Here we are. Cable Girls 5B. The last few episodes. El fin.
It’s hard to end a show, let’s start there. No matter what you do, there will be a faction of fans who aren’t happy. Happy ending? Why? That’s cliché! Tragic ending? Why? We deserve happiness? Pick one half of the love triangle? WHY? The other one was clearly better!
So, in many ways, there was really no way for Cable Girls 5B to win. Not with the setup it gave us, not with a show that, at least for its first two – superior – seasons, sold us soapy drama with a backdrop of feminism and the backbone of female friendships.
The problem, of course, it’s that it’s been years since Cable Girls has been that show.
It first tried to put an end to the love triangle by having Lidia end up pregnant with Carlos’ kid. Then there was a wedding, and a season of them presumably being “happy” together. Except they never dared to commit, so Francisco remained in the periphery, looking like a better choice (despite the unfortunate mustache of the last season) with every passing second.
Then Francisco was hurt saving Eva, the aforementioned kid, and that caused Lidia to reevaluate her feelings. This was, of course, made easy by the fact that Carlos didn’t trust Lidia enough to tell her the truth. And so, the definite choice Lidia made changed and now she was with Francisco. Forever. That’s it. Final.
I mean, I guess in the end it was final, there was nowhere for the show to go after offing Carlos in 5A, and really, no way for the show to go after having Lidia and Francisco leave Spain together, raise a family, and presumably find the love they had for each other once again.
And I’m not going to be the one to say that the final season was missing the love triangle – I hate love triangles with a passion, and had it been up to me Lidia would have never left Francisco in season 2, pregnant with Carlos’ kid or not. But the problem is the show revolved around a love triangle for two seasons, and then not only did it try to switch gears, it resolved the love triangle, in favor of one man, and then the other, and yet somehow managed to give fans of either couple almost no payoff.
If you loved her with Carlos, well, you got a wedding, and a kid together, a life ….and yet, did you ever get to see them truly happy? If you loved her with Francisco you got exactly the same, and many more years, presumably enough for her to be able to refer to their “infinite love” in the penultimate episode, and yet, did you get to enjoy them together?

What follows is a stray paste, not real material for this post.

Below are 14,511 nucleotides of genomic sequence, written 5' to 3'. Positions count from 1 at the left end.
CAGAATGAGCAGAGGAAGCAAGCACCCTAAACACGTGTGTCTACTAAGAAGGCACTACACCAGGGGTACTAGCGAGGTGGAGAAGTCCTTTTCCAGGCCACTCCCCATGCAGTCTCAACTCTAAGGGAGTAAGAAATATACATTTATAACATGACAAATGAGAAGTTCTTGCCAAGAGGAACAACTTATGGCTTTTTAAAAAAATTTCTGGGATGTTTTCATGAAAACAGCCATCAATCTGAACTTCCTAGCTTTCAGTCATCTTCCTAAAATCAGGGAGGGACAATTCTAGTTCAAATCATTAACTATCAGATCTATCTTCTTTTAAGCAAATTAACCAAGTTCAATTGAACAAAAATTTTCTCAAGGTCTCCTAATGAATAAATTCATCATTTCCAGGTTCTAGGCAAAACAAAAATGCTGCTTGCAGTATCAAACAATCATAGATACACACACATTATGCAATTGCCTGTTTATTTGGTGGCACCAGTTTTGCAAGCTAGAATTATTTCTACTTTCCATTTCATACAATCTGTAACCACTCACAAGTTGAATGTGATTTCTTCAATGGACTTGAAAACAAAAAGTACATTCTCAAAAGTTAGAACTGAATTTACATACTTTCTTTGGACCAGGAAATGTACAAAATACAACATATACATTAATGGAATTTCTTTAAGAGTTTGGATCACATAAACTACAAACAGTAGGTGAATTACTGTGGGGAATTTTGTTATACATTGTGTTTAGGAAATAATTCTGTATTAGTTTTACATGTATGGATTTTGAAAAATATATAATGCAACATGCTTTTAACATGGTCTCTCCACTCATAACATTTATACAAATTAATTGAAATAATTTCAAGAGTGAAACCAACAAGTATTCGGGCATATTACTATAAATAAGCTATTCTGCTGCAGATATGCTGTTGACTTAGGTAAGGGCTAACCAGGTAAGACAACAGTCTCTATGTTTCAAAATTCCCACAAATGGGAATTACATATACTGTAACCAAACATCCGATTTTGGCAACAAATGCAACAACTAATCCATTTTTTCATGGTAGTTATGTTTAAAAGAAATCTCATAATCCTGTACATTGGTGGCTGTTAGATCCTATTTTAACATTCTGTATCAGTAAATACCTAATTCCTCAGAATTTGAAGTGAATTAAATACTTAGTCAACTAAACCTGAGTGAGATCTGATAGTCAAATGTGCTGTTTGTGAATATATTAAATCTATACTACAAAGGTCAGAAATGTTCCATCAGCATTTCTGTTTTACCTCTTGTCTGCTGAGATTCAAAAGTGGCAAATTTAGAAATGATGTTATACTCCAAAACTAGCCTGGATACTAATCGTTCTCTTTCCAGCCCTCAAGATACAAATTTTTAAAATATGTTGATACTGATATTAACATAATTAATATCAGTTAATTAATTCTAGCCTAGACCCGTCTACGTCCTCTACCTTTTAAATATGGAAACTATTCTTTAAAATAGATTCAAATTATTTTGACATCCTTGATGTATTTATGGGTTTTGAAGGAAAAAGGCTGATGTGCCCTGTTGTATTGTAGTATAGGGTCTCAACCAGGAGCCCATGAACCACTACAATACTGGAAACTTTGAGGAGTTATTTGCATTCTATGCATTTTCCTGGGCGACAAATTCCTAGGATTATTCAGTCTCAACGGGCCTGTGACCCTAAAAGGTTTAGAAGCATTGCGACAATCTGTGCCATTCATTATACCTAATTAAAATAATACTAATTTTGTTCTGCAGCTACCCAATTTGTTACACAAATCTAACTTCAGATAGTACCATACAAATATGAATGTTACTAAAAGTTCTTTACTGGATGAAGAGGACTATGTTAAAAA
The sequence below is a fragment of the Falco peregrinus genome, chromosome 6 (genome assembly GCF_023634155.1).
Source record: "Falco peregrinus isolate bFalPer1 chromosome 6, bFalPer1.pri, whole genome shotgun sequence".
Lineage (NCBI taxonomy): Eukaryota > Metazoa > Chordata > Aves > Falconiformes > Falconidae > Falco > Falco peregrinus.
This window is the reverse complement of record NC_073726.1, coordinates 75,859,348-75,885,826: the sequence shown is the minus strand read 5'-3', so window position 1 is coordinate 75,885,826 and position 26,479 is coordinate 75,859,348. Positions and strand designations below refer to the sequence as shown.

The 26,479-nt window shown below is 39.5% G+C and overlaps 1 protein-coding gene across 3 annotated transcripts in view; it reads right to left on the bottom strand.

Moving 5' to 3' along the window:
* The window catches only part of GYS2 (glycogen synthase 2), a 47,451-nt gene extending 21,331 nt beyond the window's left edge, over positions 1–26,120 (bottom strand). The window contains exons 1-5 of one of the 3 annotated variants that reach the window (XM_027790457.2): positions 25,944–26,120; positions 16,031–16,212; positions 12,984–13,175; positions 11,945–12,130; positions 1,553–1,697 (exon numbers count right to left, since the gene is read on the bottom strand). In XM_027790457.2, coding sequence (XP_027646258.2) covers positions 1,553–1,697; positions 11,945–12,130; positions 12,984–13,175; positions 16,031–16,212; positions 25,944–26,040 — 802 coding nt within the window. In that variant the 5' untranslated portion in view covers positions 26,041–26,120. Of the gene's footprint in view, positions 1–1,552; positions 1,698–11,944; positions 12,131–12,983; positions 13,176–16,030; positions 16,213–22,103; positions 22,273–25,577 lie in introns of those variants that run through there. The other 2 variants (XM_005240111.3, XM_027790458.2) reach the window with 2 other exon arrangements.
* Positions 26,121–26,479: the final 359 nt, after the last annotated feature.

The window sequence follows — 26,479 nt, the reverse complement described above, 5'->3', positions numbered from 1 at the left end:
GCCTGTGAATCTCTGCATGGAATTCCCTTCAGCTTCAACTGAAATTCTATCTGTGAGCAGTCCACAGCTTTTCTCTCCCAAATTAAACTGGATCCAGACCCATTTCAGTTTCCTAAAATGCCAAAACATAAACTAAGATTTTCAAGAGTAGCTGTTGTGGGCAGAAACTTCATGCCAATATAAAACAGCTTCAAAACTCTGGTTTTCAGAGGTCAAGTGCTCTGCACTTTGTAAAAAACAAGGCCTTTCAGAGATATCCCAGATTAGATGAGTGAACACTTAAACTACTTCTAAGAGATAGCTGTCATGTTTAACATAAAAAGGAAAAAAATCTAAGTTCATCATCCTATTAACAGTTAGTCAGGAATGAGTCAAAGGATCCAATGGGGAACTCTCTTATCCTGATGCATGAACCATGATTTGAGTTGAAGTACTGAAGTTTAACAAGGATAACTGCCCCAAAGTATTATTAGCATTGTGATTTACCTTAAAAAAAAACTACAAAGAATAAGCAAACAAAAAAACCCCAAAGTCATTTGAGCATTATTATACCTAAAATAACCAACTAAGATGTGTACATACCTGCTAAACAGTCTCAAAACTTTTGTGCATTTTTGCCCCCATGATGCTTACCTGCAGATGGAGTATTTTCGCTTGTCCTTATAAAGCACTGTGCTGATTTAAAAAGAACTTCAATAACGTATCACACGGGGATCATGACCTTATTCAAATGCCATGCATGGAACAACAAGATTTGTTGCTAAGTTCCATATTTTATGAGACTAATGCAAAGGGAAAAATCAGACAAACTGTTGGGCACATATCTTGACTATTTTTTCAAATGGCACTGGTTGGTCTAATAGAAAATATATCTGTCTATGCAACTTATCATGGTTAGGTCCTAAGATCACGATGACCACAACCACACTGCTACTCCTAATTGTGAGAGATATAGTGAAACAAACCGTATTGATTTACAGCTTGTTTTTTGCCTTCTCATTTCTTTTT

The answer, in both instances, is no.
This, again, wouldn’t have been a problem if this show hadn’t hyped up this damn love triangle so much, if they hadn’t told us that this show was, at least in a little part, about that kind of love. Because, as the story of five women, and what it meant for them to be who they wanted to be, in the backdrop of the Spain of the 20’s and 30’s, this show not only worked really well, it had, dare I say, the only ending it could possibly have.
But, even though, as a critic, as someone who lived in Spain and learned about the Civil War, and even as someone who appreciates a well told story, I can understand why this is the perfect bookend, and how important to tell a story that is about women first and foremost, and about friendship second, as a viewer, one who believed the hype and got invested in the lives of these characters, I cannot help but feel disappointed.
Disappointed that Lidia didn’t get the happy ending she fought so hard for.
Disappointed that Marga could barely spend time with her newborn.
Disappointed that Carlota and Oscar didn’t get to find out what a life together could truly look like.
Disappointed that these women couldn’t usher a new era together.
But mostly, disappointed that even the good stuff the show gave us, they gave us off screen. Have you ever heard the saying “show, don’t tell”? Well, Cable Girls told us, over and over again, that these women had moments of happiness in their personal lives, that they had families that were worth sacrificing everything, including their lives for.
They just never showed us.
And so the last shot, as powerful as it is, will remain bittersweet. You can only do an ending like that one and have it feel earned if the audience truly believes not just that there’s no there’s no other way, but that the sacrifice was worth it.
We’ve been told both, and we believe neither. And that’s where Cable Girls failed us – and the story they were trying to tell.
Agree? Disagree? Share with us in the comments below!
Cable Girls is available to stream on Netflix in its entirety.